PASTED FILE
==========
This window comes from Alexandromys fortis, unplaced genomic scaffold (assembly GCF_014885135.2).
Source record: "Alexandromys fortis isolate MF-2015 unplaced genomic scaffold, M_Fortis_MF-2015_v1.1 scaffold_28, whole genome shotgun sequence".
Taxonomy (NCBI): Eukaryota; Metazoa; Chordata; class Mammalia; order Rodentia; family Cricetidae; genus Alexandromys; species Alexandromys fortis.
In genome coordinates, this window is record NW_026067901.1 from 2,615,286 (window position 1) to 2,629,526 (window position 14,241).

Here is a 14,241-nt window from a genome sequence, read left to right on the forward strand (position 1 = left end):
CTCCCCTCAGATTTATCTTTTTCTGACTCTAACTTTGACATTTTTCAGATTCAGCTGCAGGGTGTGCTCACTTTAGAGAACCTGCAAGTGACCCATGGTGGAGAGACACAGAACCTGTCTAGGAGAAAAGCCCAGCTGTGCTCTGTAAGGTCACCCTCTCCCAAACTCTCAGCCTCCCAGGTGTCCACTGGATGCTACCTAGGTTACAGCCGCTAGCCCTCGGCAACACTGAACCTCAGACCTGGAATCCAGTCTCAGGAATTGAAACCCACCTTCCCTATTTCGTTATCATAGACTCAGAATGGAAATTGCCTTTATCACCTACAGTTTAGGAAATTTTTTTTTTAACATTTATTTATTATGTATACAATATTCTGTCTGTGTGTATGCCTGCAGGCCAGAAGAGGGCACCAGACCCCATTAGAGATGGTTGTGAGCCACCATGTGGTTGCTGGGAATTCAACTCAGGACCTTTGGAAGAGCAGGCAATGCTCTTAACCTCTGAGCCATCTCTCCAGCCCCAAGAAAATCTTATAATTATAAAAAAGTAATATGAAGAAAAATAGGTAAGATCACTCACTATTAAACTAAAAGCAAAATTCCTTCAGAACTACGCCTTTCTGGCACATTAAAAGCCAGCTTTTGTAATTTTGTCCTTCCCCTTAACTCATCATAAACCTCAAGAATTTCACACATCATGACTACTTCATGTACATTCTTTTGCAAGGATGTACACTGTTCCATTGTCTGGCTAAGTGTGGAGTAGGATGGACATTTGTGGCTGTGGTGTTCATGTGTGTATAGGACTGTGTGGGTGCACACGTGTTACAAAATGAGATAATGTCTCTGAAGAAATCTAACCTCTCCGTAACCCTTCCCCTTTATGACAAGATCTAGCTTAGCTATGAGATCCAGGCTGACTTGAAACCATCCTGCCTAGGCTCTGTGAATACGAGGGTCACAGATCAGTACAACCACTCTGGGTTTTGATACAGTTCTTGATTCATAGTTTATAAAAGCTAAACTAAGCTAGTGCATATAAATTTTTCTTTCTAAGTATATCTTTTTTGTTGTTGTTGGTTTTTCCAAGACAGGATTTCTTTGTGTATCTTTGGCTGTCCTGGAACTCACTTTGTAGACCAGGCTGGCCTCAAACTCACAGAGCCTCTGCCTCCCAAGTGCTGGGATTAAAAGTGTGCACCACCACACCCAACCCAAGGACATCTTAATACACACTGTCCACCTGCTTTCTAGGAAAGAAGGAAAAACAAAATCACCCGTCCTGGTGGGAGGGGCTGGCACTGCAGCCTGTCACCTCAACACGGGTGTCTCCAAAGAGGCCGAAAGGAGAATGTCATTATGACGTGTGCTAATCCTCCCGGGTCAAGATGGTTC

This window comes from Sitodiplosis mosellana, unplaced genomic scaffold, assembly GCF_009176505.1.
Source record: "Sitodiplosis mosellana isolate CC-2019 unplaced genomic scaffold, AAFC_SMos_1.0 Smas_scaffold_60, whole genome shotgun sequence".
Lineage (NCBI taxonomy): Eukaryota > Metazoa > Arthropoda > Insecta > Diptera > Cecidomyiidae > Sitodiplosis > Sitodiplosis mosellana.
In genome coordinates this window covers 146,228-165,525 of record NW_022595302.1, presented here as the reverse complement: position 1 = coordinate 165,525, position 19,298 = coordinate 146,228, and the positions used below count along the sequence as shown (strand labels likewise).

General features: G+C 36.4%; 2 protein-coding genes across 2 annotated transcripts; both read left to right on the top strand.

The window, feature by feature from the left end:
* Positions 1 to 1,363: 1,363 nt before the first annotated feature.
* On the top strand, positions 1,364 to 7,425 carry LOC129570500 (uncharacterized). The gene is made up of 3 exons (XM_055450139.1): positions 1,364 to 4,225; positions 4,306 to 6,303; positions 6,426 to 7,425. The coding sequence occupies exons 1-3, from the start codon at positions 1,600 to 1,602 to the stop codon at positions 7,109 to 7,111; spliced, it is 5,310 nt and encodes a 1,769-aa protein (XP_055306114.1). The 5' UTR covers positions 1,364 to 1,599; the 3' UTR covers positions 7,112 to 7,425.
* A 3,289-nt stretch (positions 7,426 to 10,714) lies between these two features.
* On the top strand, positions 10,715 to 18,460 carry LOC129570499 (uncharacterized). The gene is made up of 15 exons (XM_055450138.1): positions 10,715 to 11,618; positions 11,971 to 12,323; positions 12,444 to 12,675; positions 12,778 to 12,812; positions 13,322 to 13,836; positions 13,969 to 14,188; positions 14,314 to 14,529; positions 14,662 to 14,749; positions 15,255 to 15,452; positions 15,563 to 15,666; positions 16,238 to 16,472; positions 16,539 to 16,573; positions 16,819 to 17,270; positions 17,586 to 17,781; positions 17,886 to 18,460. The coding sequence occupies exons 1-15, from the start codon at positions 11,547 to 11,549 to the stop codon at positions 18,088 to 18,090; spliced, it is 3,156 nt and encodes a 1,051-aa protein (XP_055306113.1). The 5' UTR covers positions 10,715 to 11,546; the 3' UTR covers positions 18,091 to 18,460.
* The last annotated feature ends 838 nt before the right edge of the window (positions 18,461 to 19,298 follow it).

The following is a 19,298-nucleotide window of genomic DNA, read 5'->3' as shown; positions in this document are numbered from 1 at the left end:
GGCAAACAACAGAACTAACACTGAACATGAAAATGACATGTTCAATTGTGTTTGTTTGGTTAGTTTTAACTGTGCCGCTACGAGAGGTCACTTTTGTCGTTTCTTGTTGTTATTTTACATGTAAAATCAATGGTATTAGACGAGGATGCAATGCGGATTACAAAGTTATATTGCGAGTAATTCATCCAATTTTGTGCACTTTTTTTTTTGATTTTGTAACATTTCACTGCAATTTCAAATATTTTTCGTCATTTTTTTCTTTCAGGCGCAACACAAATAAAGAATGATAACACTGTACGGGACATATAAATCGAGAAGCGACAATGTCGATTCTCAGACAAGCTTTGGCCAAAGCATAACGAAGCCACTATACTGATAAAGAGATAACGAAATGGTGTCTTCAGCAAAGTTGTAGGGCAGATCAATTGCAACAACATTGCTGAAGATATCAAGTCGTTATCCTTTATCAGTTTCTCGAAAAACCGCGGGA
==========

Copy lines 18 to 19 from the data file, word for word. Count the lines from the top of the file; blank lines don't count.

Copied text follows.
The following is a 19,298-nucleotide window of genomic DNA, read 5'->3' as shown; positions in this document are numbered from 1 at the left end:
GGCAAACAACAGAACTAACACTGAACATGAAAATGACATGTTCAATTGTGTTTGTTTGGTTAGTTTTAACTGTGCCGCTACGAGAGGTCACTTTTGTCGTTTCTTGTTGTTATTTTACATGTAAAATCAATGGTATTAGACGAGGATGCAATGCGGATTACAAAGTTATATTGCGAGTAATTCATCCAATTTTGTGCACTTTTTTTTTTGATTTTGTAACATTTCACTGCAATTTCAAATATTTTTCGTCATTTTTTTCTTTCAGGCGCAACACAAATAAAGAATGATAACACTGTACGGGACATATAAATCGAGAAGCGACAATGTCGATTCTCAGACAAGCTTTGGCCAAAGCATAACGAAGCCACTATACTGATAAAGAGATAACGAAATGGTGTCTTCAGCAAAGTTGTAGGGCAGATCAATTGCAACAACATTGCTGAAGATATCAAGTCGTTATCCTTTATCAGTTTCTCGAAAAACCGCGGGA